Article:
1988 – Flight Simulator 3.0
1989 – Flight Simulator 4.0
1993 – Flight Simulator 5.0
1995 – Flight Simulator 5.1
1996 – Flight Simulator 95
1997 – Flight Simulator 98
1999 – Flight Simulator 2000
2001 – Flight Simulator 2002
2003 – Flight Simulator 2004: A Century of Flight
2006 – Flight Simulator X
2014 – Microsoft Flight Simulator X|Flight Simulator X: Steam Edition
Flight Simulator X is the most recent version of Microsoft Flight Simulator. It includes a graphics engine upgrade and compatibility with preview DirectX 10 and Windows Vista. It was released on October 17, 2006 in North America. There are two versions of the game, both on two DVDs. The "Deluxe" edition contains the new Garmin G1000 integrated flight instrument system in three cockpits, additional aircraft and missions, Tower Control capability in multiplayer mode, higher detail scenery for cities and airports and a Software Development Kit (SDK) for development. The main improvements are graphical.
Microsoft has also released a Flight Simulator X Demo, which contains three aircraft, two airports, and two missions. It is compatible with Windows XP SP2 and Windows Vista.
On December 18, 2014, Dovetail Games released Flight Simulator X on Steam titled Microsoft Flight Simulator X: Steam Edition. It includes content that was provided with the original FSX: Gold Edition which includes FSX: Deluxe Edition, the Acceleration expansion pack and both official Service Packs and repackages them in one bundle and a single installation. The Steam Edition includes an overhaul of the multiplayer support to go through Steam rather than the now-defunct GameSpy, improved stability on Windows 7 and 8, and features minor performance tweaks including a complete recompile using VS2013.
Additionally, Dovetail Games has worked with existing developers and publishers to distribute their content on Steam as DLC. Currently, there are over 100 add-ons for FSX: Steam Edition from over 35 developers available on the Steam store including Aerosoft, Orbx Simulation Systems, Real Environment Xtreme (REX), Carenado, Virtavia, and others.
Microsoft released a new simulator in February 2012, developed and aimed at drawing new users into flight gaming. While claiming to be simpler to use for inexperienced users, it is incompatible with Flight Simulator, and does not allow the use of existing Flight Simulator add-ons (including aircraft, objects, and photographic scenery). On July 26, 2012, Microsoft cancelled further development of Flight.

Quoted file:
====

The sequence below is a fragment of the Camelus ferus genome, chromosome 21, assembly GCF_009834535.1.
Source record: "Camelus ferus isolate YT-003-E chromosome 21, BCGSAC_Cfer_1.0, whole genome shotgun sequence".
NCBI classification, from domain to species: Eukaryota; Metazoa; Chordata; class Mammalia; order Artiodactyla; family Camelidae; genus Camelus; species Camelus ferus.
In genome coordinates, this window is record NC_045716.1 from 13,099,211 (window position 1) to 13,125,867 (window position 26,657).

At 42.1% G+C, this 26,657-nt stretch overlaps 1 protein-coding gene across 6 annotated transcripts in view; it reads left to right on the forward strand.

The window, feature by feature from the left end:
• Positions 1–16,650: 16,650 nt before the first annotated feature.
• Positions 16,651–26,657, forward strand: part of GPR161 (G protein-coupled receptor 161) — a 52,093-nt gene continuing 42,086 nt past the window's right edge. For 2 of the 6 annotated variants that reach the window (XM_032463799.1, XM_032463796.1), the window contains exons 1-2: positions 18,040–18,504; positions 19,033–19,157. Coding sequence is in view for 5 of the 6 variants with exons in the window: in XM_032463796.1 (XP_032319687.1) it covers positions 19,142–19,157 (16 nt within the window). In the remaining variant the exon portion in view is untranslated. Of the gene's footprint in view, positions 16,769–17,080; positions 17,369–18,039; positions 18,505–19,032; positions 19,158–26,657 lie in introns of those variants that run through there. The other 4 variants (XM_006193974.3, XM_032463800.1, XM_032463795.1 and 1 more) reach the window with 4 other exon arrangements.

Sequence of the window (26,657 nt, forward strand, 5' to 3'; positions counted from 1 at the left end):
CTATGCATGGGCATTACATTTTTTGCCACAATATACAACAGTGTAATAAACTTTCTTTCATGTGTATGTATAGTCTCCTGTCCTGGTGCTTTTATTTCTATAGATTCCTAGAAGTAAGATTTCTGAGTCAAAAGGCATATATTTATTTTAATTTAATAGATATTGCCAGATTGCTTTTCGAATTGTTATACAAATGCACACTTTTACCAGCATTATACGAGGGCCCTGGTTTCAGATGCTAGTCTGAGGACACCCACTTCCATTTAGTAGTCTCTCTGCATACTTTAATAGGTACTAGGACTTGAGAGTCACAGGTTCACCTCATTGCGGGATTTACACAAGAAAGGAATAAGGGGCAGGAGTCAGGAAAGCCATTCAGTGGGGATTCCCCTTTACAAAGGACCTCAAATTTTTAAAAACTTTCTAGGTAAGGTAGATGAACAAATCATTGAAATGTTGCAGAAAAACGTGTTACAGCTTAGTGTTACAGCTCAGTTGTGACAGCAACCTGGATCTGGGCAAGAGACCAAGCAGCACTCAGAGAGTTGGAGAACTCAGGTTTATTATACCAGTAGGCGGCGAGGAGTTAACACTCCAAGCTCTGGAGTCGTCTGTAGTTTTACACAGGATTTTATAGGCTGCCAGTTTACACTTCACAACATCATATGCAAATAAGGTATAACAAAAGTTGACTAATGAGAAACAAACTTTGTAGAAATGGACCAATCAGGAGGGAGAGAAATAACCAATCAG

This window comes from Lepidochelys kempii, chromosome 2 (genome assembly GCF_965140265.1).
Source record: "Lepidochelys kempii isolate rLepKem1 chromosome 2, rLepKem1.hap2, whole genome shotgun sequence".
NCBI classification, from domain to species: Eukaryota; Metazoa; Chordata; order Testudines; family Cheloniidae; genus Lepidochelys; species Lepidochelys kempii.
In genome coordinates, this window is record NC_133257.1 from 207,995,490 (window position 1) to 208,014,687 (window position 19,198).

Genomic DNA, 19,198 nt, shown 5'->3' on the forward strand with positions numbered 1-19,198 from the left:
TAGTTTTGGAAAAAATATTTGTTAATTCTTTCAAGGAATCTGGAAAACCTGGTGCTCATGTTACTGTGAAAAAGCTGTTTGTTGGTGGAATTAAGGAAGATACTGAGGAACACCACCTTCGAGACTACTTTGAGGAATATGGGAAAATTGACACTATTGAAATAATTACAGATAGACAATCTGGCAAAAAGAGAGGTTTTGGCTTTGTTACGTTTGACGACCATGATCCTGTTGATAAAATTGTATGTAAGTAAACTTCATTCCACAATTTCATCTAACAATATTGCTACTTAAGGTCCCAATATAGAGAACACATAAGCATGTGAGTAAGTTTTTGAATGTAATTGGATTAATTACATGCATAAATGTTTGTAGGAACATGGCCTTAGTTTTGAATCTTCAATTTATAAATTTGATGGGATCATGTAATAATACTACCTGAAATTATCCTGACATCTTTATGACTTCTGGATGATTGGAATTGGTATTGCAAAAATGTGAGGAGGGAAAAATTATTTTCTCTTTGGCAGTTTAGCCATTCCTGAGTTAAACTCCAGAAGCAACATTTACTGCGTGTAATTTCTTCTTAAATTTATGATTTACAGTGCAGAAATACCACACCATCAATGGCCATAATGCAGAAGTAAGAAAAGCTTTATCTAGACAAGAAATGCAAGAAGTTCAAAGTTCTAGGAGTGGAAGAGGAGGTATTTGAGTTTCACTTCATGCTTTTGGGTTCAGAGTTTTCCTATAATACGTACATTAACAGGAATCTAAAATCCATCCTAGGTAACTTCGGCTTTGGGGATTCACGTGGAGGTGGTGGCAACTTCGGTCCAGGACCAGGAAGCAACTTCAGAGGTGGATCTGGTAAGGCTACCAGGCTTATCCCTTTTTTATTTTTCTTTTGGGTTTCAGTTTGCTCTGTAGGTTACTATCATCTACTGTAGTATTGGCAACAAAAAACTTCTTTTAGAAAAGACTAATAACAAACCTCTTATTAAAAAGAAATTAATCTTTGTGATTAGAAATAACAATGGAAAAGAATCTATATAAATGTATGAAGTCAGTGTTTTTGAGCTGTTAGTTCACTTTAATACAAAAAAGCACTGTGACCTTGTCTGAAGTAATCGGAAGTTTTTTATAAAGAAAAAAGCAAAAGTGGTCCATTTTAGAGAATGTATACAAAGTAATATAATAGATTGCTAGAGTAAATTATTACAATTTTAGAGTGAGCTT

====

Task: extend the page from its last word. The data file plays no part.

In August 2013, Microsoft announced they would be closing the XBox.com PC Marketplace on August 22, 2013, and cease sale of all content on the marketplace. Previous items purchased would still be usable, but acquiring new items through the marketplace would be eliminated. The Flight software may still be downloadable, however content will not be available for purchase.
The long history and consistent popularity of Flight Simulator has encouraged a very large body of add-on packages to be developed as both commercial and volunteer ventures. A formal software development kit and other tools for the simulator exist to further facilitate third-party efforts, and some third parties have also learned to 'tweak' the simulator in various ways by trial and error. As for number of add-ons, tweaks, and modifications FS can accommodate solely depends on the users hardware setup. The number is not limited by the simulator, and when multiple computers are linked together with multiple monitors and 3rd party software and controls, Flight Sim Enthusiasts can build their own realistic home cockpits.
Individual attributes of Flight Simulator aircraft that can be customized include: cockpit layout, cockpit image, aircraft model, aircraft model textures, aircraft flight characteristics, scenery models, scenery layouts and scenery textures, often with simple-to-use programs, or only a text editor such as 'Notepad'. Dedicated 'flightsimmers' have taken advantage of Flight Simulator's vast add-on capabilities, having successfully linked Flight Simulator to homebuilt hardware, some of which approaches the complexity of commercial full-motion flight simulators.
The simulator's aircraft are made up of five parts:The model, which is a 3D CAD-style model of the aircraft's exterior and virtual cockpit, if applicable. Models consist of two distinct sections - the main chassis or "core", and accessories or dynamic parts, such as the landing gear or ailerons.
The textures, bitmap images which the game layers onto the model. These can be easily edited (known as repainting), so that a model can adopt any paint scheme imaginable, fictional or real.
The sounds, literally what the aircraft sounds like. This is determined by defining which WAV files the aircraft uses as its sound-set.
The panel, a representation of the aircraft's cockpit. This includes one or more bitmap images of the panel, instrument gauge files, and sometimes its own sounds.
The FDE, or Flight Dynamics Engine. This consists of the airfile (a *.air file), which contains hundreds of parameters that define the aircraft's flight characteristics, and the aircraft.cfg file, which contains more and easier-to-edit parameters.
Most versions of Microsoft Flight Simulator include some of the world's most popular aircraft from different categories, such as the Mooney Bravo and Beechcraft Baron 58, which fall into the general aviation category, the Airbus A321 and Boeing 737, which fall into the civil jets category, the Robinson R22, which falls into the helicopter category, the Air Scheffel 738, which falls into the general aviation category again, and many other planes commonly used around the world.
Not being limited to using the default aircraft, add-on planes can be downloaded from many sources for free or purchased, which can then be installed into Microsoft Flight Simulator. The Beechcraft 1900D pictured above, is an add-on aircraft.